Filecoin Section 3

3        Proof-of-Replication and Proof-of-Spacetime
In the Filecoin protocol, storage providers must convince their clients that they stored the data they were paid to store; in practice, storage providers will generate Proofs-of-Storage (PoS) that the blockchain network (or the clients themselves) verifies.

In this section we motivate, present and outline implementations for the Proof-of-Replication  (PoRep) and
Proof-of-Spacetime (PoSt) schemes used in Filecoin.

3.1        Motivation

Proofs-of-Storage (PoS) schemes such as Provable Data Possession (PDP) [2] and Proof-of-Retrievability (PoR) [3, 4] schemes allow a user (i.e. the verifier V) who outsources data D to a server (i.e. the prover P) to repeatedly check if the server is still storing D. The user can verify the integrity of the data outsourced to a
server in a very efficient way, more efficiently than downloading the data. The server generates probabilistic proofs of possession by sampling a random set of blocks and transmits a small constant amount of data in a challenge/response protocol with the user.

PDP and PoR schemes only guarantee that a prover had possession of some data at the time of the chal- lenge/response. In Filecoin, we need stronger guarantees to prevent three types of attacks that malicious miners could exploit to get rewarded for storage they are not providing: Sybil attack, outsourcing attacks, generation attacks.
      Sybil Attacks: Malicious miners could pretend to store (and get paid for) more copies than the ones physically stored by creating multiple Sybil identities, but storing the data only once.
      Outsourcing Attacks: Malicious miners could commit to store more data than the amount they can physically store, relying on quickly fetching data from other storage providers.
      Generation Attacks: Malicious miners could claim to be storing a large amount of data which they are instead efficiently generating on-demand using a small program. If the program is smaller than the purportedly stored data, this inflates the malicious miner’s likelihood of winning a block reward in Filecoin, which is proportional to the miner’s storage currently in use.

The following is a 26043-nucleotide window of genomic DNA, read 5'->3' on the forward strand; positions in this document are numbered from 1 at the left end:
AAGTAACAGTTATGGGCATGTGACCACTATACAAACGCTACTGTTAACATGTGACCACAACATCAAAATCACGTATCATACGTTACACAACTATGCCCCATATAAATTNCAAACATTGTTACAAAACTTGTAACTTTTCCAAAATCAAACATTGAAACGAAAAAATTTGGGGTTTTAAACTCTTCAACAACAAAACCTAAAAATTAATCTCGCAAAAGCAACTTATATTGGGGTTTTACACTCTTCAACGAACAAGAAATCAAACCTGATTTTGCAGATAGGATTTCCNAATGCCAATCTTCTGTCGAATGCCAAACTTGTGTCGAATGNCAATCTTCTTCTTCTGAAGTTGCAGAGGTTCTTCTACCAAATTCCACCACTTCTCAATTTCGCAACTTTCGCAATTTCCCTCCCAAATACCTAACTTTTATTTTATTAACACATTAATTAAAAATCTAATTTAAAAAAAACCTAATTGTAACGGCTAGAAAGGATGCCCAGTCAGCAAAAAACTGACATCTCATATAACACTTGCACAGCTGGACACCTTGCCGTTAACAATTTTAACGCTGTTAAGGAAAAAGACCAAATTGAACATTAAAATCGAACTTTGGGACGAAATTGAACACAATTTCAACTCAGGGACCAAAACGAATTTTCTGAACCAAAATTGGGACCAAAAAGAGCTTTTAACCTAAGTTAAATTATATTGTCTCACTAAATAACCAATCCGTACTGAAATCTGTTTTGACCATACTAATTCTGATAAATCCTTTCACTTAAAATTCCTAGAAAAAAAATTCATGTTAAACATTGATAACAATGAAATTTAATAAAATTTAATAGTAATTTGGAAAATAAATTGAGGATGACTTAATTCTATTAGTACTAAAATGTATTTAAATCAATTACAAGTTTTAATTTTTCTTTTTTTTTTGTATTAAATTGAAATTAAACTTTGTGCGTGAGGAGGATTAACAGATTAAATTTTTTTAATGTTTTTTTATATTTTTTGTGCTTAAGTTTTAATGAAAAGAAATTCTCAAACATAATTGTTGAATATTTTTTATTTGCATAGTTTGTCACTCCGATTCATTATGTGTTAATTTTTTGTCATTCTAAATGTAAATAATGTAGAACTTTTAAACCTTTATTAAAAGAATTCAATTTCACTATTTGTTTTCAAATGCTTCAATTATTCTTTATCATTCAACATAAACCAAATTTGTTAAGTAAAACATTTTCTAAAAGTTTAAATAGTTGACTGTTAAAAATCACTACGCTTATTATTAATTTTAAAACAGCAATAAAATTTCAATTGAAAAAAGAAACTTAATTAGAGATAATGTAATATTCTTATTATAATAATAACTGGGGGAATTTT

3.2        Proof-of-Replication

Proof-of-Replication (PoRep) is a novel Proof-of-Storage which allows a server (i.e. the prover P) to convince a user (i.e. the verifier V) that some data D has been replicated to its own uniquely dedicated physical storage. Our scheme is an interactive protocol, where the prover P: (a) commits to store n distinct replicas (physically independent copies) of some data D, and then (b) convinces the verifier V, that P is indeed
storing each of the replicas via a challenge/response protocol. To the best of our knowledge, PoRep improves on PoR and PDP schemes, preventing Sybil Attacks, Outsourcing Attacks, and Generation Attacks.

Note. For a formal definition, a description of its properties, and an in-depth study of Proof-of-Replication, we refer the reader to [5].
Definition 3.1.  (Proof-of-Replication) A PoRep scheme enables an efficient prover P to convince a verifier
V that P is storing a replica R, a physical independent copy of some data D, unique to P. A PoRep protocol